Storing a Hash in a database table using YAML--anything bett

I’m a beginning Rails programmer, so please be gentle.

I want to store a hash as a single row in a database table. I’m
currently storing each name/value pair as a row with a reference back to
the “parent” row, but that seems unnecessarily complex. I want to know
whether you have any better suggestions than what I plan to try to do.

I plan to write the hash into the row in a single column by YAMLing it.
I would, of course, unYAML on read operations.

I do not plan ever to need to run a query on a single key in this hash,
so I feel comfortable storing it blob-like this way. I just wanted to
know whether anyone knows of a better way than YAML formatting/parsing
in my Rails model object.

Thanks for your help!

On Fri, Oct 20, 2006 at 08:51:47AM +0900, J. B. Rainsberger wrote:
} I’m a beginning Rails programmer, so please be gentle.
}
} I want to store a hash as a single row in a database table. I’m
} currently storing each name/value pair as a row with a reference back
to
} the “parent” row, but that seems unnecessarily complex. I want to know
} whether you have any better suggestions than what I plan to try to do.
}
} I plan to write the hash into the row in a single column by YAMLing
it.
} I would, of course, unYAML on read operations.
}
} I do not plan ever to need to run a query on a single key in this
hash,
} so I feel comfortable storing it blob-like this way. I just wanted to
} know whether anyone knows of a better way than YAML formatting/parsing
} in my Rails model object.

Look at ActiveRecord::Base.serialize. It lets you declare a column (make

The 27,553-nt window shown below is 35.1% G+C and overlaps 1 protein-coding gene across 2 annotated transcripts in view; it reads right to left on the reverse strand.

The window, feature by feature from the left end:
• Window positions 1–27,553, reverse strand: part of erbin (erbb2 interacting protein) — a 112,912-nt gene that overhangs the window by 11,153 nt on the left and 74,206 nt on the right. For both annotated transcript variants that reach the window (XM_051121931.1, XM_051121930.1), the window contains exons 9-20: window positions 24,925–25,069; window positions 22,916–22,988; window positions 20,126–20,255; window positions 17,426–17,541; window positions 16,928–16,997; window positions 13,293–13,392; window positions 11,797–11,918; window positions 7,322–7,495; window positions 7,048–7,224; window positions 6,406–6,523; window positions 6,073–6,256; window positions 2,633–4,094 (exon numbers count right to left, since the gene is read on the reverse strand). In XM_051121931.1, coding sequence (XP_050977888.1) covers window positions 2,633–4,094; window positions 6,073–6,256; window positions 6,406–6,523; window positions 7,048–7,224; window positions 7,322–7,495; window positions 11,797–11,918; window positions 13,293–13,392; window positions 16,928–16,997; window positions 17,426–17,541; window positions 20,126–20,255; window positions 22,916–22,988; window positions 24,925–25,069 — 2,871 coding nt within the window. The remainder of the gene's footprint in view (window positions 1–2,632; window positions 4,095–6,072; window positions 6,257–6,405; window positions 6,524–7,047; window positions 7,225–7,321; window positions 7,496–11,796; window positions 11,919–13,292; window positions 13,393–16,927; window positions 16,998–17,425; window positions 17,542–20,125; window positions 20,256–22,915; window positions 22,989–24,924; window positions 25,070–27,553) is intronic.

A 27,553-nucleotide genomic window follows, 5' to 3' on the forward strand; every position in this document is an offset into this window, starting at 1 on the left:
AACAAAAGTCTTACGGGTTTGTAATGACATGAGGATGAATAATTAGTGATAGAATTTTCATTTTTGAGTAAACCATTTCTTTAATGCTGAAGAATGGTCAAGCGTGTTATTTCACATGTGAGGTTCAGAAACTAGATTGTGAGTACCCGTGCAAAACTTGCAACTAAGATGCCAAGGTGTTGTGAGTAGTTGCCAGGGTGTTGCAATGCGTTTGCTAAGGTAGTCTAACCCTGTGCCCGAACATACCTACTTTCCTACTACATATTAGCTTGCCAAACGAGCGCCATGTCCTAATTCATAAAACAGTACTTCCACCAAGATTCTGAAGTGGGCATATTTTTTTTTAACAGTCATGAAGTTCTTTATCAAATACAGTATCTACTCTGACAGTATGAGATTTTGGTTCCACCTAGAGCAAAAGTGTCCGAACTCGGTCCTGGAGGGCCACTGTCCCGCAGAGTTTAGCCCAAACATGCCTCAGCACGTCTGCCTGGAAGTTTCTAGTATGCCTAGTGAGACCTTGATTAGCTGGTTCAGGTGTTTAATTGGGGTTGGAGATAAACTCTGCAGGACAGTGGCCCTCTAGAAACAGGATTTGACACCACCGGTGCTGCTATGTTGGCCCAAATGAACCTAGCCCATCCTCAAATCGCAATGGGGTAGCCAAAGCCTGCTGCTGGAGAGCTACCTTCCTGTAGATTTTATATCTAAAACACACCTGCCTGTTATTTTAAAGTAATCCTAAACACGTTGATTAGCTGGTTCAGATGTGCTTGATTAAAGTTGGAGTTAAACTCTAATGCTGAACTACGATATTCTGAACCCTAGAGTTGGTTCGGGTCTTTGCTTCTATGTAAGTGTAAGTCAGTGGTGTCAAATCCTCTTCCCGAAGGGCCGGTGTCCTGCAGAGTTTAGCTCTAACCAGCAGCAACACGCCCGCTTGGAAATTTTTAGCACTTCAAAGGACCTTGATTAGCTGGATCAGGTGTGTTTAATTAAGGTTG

sure it’s a TEXT column) to be a serialized Ruby object. You can store
your
hash automatically. You may also be interested in this example use of
it:
http://redcorundum.blogspot.com/2006/07/ror-additional-attributes-with-sti.html

} Thanks for your help!
} J. B. (Joe) Rainsberger :: http://www.jbrains.ca
–Greg

J. B. Rainsberger wrote:

I want to store a hash as a single row in a database table. I’m
currently storing each name/value pair as a row with a reference back to
the “parent” row, but that seems unnecessarily complex. I want to know
whether you have any better suggestions than what I plan to try to do.

Disclaimer: A lot of the following will be database access performance
related. In personal code with low usage, those can be safely ignored,
but for a self-education project, I prefer following good practices to
learn them even if they seem clunky.

What’s the structure of the hash? If it could be replaced by a data
structure, I’d do so and keep this approach (it IS the correct one from
the relational data modelling point of view), unless you’re sure the
hash is an atomic value object by design.

I’d especially not use the serialization approach if you need to filter
your data according to the contents of that hash - the “draw all records
from the DB and filter them in Ruby” approach makes baby DBA Jesus cry
and is a good candidate for becoming a bottleneck. I’d also not use the
serialization approach if it’s binary serialisation - if you ever had to
access the database from anything except Rails (e.g. Crystal Reports),
you’re screwed.

David V.

Gregory S. wrote:

}
} I do not plan ever to need to run a query on a single key in this hash,
} so I feel comfortable storing it blob-like this way. I just wanted to
} know whether anyone knows of a better way than YAML formatting/parsing
} in my Rails model object.

Look at ActiveRecord::Base.serialize. It lets you declare a column (make
sure it’s a TEXT column) to be a serialized Ruby object. You can store your
hash automatically. You may also be interested in this example use of it:
http://redcorundum.blogspot.com/2006/07/ror-additional-attributes-with-sti.html

This is exactly the kind of thing I was hoping to see. Thank you, Greg!
I’ll let you know how it goes.

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